From 2016 to 2019, this special initiative supported eight projects involving ten doctoral degree granting departments and programs at UW, among them English, History, and Philosophy. Doctoral education in the humanities is unique in its capacity to prepare students to undertake projects of...

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This summer, the University of Washington was one of two schools, along with the University of Massachusetts, to host the pilot program of the Mellon Foundation-funded MLA Teaching Institute, aimed at strengthening the teaching of English at access-oriented institutions through collaboration. For one week in June, thirty-two participants—a mix of faculty members from access-oriented institutions and doctoral students at regional universities—met to discuss and develop pedagogical research projects that they’d conduct for the rest of summer and then present at the 2020 MLA Conference in Seattle. 

This week, they’ll do just that when they present the findings of their research on the MLA panel, “Research Projects from the MLA Reading-Writing Institute.” The panel will be held from 1:45 to 3 pm on Saturday, January 11 in Room 4C-2 of the Washington State Convention Center, where folks can also learn more about the Institute and how to apply to be part of next year’s cohort.

As the panelists prepare their presentations, we asked University of Washington-affiliated doctoral students to reflect on being part of the first MLA Teaching Institute cohort—both what they learned and what they’ll be sharing during the conference. Here’s what they said:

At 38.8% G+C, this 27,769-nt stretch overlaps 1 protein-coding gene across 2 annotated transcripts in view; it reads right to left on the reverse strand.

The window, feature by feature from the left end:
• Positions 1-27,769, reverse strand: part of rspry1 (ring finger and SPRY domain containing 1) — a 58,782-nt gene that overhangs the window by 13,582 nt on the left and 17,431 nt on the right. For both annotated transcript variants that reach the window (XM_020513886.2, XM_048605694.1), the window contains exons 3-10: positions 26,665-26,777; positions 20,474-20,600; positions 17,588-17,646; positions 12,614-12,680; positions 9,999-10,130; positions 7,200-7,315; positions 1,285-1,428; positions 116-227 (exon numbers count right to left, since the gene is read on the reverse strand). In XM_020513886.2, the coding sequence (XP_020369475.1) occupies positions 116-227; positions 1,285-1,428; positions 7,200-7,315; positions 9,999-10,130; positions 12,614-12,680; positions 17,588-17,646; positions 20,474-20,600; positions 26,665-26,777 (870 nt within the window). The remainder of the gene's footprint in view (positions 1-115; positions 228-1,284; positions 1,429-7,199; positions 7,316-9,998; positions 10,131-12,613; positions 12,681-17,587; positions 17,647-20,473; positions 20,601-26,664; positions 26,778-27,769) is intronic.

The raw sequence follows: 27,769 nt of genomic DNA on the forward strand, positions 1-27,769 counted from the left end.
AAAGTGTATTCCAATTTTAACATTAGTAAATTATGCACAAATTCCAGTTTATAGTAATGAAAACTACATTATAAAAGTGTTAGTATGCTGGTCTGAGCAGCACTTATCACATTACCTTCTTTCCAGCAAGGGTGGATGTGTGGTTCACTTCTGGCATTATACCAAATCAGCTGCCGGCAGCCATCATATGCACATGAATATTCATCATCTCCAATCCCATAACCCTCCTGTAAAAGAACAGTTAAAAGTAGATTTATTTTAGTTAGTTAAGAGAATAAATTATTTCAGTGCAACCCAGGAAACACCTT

Leah Rubinsky (Comparative Literature):

We talk, quite a bit, in my department and across campus about collaboration and interdisciplinarity, but rarely do we practice these things. Participating in the MLA Summer Teaching Institute in June gave me the wonderful opportunity to be part of a diverse and collaborative learning community made up of PhDs, graduate students, creative writers, professors and instructors, some working at community colleges, some working at four year institutions, all brought together to learn about and share strategies for teaching academic writing and reading. And this was, perhaps, the most memorable and refreshing part of the experience: the invitation to be part of a professional community of teachers talking about how we show up in classrooms, what we grapple with at access oriented institutions or four year colleges and how we define and teach critical college-level reading and writing skills. Along with this, it was also valuable to do the hands-on, experiential work that we did, including sharing and peer-reviewing our writing assignments, prompts and syllabi, and actually doing, in our group, some of the discussion-based assignments and activities that we have our own students do.